I would have to suggest that bringing Landmarks into CDP may have been a deal with the devil. The "seat at the table" seems to have resulted less in more power than increasing subservience to the a DPD that is more about development than planning, and often seems in the back pocket of connected developers.

The covenant that bars the Condo Association from seeking landmark status does not restrict condo owners and tenants from speaking out as individuals. Nor should the Commission be only a passive observer waiting for someone else to recommend protecting the city's most integral architectural treasures. Anything less is simply the Natarus rule, where the only things landmarked are buildings that are not threatened because the owner cares enough to seek landmarking, while the buildings most in need protection get none because the owners who want to mutilate or demolish them oppose it.

Robert Salm said...

Thanks for the jab, Lynn. I forgot that you're the "majority" for everything architectural (and sometimes theatre and music), so I apologize for not following your dictate of your majority opinion.

I never mentioned that Marina City wasn't important, nor did I write that it should be modified as adaptive reuse or destroyed. I wrote that we studied it in the larger context of 1960s architecture and the loosening of Modernism's rigid edge.

Since I am not nearly as old as you and come to Chicago having lived in many cities far more car-based than Chicago will hopefully ever become, I judge Marina City on its "all for everyone" merits, which for its time was significant and necessary. While the complex of buildings should be studied, the towers' iconic shapes become barely more than just that--sculptural theatrics.

Lynn Becker said...

Robert, since I'm a perpetual outsider I would never claim to be the voice of any majority. Whenever I find people agreeing with me, I see it as a sign I need to reassess my position.

I do have to say, though, that your comments on Marina are refreshing specifically because there not the kind of judgment I usually encounter elsewhere. The common wisdom, for better or worse, treats Marina somewhat more kindly.

In terms of "sculptural theatrics" I do have to mention one very practical benefit of the shape. While a lot people find the pie-shaped configuration of the apartments uncomfortable, the round shape has the advantage of maximizing the perimeter, giving the widest possible expanse of windows and the highly marketable views that they provide, plus what are possibly the largest balconies in the city. The way those rounding balconies thread continuously along the perimeter also, I think, provide a much superior design solution to the way rectangular balconies so often look like a precarious appendage dangling off the side of the building rather than being an intrinsic part of the building, itself.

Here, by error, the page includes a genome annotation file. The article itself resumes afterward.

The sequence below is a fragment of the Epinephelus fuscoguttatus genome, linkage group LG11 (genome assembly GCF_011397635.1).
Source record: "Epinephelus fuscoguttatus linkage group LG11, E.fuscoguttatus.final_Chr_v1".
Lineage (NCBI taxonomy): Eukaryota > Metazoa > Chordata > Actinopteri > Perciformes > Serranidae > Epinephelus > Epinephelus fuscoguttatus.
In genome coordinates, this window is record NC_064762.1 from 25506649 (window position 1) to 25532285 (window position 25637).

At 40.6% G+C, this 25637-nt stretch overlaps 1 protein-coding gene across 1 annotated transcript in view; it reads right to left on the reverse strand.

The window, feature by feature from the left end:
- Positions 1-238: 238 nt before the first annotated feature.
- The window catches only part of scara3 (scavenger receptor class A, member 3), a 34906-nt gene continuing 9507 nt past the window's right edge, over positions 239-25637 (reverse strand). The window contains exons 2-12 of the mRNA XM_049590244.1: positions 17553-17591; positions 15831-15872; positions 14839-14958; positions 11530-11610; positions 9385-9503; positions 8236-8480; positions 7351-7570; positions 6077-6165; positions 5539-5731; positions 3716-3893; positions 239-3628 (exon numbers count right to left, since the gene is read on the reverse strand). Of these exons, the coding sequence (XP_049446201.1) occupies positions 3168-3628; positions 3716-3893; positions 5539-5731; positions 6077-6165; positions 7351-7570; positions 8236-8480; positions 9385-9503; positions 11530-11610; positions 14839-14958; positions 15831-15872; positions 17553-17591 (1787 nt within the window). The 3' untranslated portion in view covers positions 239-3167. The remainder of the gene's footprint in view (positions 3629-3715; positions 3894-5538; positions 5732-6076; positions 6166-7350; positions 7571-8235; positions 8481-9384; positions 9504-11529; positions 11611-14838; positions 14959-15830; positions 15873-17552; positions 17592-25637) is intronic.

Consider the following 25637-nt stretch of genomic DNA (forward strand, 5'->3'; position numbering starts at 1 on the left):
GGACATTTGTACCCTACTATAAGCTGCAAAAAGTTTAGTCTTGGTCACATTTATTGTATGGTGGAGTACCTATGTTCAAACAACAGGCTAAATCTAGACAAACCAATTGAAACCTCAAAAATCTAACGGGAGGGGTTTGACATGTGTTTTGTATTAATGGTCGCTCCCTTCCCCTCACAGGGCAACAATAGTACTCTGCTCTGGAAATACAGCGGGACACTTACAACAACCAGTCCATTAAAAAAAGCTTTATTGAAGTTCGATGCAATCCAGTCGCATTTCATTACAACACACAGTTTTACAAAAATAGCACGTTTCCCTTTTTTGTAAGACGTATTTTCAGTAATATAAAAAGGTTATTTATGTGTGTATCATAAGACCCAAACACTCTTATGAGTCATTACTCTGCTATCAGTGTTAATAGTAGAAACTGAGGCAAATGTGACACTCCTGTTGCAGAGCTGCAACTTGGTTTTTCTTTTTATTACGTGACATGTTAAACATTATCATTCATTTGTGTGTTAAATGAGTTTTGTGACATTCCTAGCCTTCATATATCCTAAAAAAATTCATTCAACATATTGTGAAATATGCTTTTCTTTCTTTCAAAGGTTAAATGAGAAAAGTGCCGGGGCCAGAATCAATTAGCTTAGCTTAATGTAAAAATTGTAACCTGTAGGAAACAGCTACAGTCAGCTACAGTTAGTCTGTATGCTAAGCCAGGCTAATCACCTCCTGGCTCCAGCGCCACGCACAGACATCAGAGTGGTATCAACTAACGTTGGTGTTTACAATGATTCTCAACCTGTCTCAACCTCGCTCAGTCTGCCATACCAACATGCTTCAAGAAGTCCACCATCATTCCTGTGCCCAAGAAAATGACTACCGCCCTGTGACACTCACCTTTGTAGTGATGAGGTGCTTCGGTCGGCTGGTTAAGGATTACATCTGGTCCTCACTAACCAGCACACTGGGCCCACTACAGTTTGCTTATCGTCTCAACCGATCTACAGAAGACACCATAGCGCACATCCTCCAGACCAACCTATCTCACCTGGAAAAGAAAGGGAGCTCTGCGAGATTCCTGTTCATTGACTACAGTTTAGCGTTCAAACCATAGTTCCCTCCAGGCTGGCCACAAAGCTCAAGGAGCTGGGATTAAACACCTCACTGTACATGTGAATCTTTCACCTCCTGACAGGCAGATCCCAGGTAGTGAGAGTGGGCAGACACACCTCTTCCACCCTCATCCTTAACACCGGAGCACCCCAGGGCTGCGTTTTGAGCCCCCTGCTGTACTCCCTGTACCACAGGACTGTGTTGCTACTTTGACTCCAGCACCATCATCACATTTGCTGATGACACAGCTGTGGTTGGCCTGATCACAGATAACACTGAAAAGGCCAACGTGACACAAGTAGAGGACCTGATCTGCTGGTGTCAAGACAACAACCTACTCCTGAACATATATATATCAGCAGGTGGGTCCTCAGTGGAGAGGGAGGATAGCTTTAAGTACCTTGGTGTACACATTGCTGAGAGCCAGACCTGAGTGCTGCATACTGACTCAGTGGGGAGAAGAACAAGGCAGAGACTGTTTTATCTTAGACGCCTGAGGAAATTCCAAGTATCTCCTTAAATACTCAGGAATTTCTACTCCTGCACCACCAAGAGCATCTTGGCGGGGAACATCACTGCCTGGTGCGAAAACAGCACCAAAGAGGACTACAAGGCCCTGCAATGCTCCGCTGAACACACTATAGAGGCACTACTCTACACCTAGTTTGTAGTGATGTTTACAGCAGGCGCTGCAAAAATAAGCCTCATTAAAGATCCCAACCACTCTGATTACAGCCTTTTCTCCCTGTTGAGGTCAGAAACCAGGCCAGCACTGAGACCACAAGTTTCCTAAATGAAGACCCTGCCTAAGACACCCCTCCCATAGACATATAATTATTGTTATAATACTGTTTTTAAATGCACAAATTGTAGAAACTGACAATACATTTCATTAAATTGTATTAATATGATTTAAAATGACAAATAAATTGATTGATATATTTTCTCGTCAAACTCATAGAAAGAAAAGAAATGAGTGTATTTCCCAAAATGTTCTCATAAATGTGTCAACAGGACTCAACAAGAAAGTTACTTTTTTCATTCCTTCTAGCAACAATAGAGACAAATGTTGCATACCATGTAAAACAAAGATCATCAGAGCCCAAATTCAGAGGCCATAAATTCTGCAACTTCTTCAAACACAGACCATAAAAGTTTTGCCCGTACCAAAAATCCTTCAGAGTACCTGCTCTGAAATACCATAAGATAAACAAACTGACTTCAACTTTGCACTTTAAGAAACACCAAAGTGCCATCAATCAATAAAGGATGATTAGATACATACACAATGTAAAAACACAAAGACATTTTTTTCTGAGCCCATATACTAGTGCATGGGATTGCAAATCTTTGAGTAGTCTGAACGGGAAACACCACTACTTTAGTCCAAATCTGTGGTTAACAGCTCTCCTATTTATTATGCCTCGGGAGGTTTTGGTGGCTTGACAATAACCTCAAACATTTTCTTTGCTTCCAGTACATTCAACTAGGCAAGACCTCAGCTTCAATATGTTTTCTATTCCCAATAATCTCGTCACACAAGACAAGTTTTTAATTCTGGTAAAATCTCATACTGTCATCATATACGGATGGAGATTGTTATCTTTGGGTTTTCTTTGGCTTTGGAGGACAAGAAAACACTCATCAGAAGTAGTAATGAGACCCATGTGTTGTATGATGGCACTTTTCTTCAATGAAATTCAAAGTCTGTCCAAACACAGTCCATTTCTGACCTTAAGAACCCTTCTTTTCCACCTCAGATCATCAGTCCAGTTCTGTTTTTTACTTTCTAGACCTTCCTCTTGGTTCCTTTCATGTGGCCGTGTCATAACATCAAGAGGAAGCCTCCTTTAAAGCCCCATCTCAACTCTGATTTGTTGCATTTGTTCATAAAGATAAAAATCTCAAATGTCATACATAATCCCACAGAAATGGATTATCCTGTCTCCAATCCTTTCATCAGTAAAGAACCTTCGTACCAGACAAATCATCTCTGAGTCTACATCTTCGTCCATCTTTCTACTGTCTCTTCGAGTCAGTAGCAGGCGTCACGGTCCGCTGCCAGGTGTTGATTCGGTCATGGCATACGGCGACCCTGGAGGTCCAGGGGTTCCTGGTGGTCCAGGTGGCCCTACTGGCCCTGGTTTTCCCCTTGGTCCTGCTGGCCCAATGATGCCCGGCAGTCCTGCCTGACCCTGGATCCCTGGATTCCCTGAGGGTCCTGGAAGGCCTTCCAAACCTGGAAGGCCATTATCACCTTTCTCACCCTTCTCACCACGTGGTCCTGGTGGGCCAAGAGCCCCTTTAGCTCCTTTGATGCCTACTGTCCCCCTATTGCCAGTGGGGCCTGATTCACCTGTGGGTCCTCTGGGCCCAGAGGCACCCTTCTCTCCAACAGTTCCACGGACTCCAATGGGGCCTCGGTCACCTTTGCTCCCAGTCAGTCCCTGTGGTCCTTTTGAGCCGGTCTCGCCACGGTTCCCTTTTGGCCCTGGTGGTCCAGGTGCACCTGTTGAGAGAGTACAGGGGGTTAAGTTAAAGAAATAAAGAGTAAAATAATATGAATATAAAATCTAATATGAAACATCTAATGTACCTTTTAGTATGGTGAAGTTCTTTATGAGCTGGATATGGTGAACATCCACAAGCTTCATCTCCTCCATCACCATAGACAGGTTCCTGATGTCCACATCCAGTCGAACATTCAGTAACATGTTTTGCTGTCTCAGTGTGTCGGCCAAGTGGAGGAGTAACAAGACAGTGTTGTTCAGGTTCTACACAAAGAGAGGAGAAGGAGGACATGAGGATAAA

Robert Salm said...

I agree, Lynn, those balconies are an interesting contrast to the standard rectangular balconies seen elsewhere. As for the pie-shapes: while my friends say Marina City interior vertices aren’t too noticeable except for the bathrooms, it will be interesting to see how people bond with the Chicago Spire interiors.

My biggest problem with Marina, and this may fall into other aesthetics beside architectural beauty, is that the balconies only work when seen as a whole either from afar, or in close detail but never straight on. Seen straight on, the aluminum millwork, mullions, cheap suburban screen doors, gas grills and patio furniture/whatever might as well be from Calcutta.

And then there is the custom (and constant) maintenance of the special concrete shapes, both exterior columns and balconies. Chicago’s freeze and thaw season reeks havoc on the lovely forms, especially the totally exposed garage decks. One wonders what might have been had Goldberg (and builder) designed a normal, enclosed parking garage, preferably below grade where cars belong. To me, putting 20-something decks of exposed, single-stall parking above the Chicago River and calling the entire project great architecture is a challenge. Interesting? Yes. Sitting in an office building with a window facing directly into the rear ends of parked cars on ramps? Horrible.

Anonymous said...

I believe Bertrand's stated reason for the parking podium was to raise the apartments above the din of the city. Underground parking is not feasable... the space under the buildings was left open for the marina and was further constrained by an active railroad line.

Anonymous said...

Department of Planning and Development has now decided to reconsider the construction permit application for Dick's Last Resort. Since the block is designated a PUD the DPD is technically required to review any major changes. They didn't until their attention was drawn to the subject by the Illinois Landmark Commission. Out-of-town and out-of-sight LaSalle Hotels started construction without a permit. They also failed to submit the drawings for review to the Chicago Architectural Foundation as promised. Will DPD hold public hearings? Why would the IBM Building be landmarked and not Marina City?

Anonymous said...

Technically the cash-strapped board that signed away their rights to campaign for landmark status only signed away the rights of that board and future boards. They could not legally sign off on the rights of the individual owners. Any individual owner CAN campaign and petition for landmark status. Let's see if the outrageous plans and illegal work activity are enough to spur that type of action.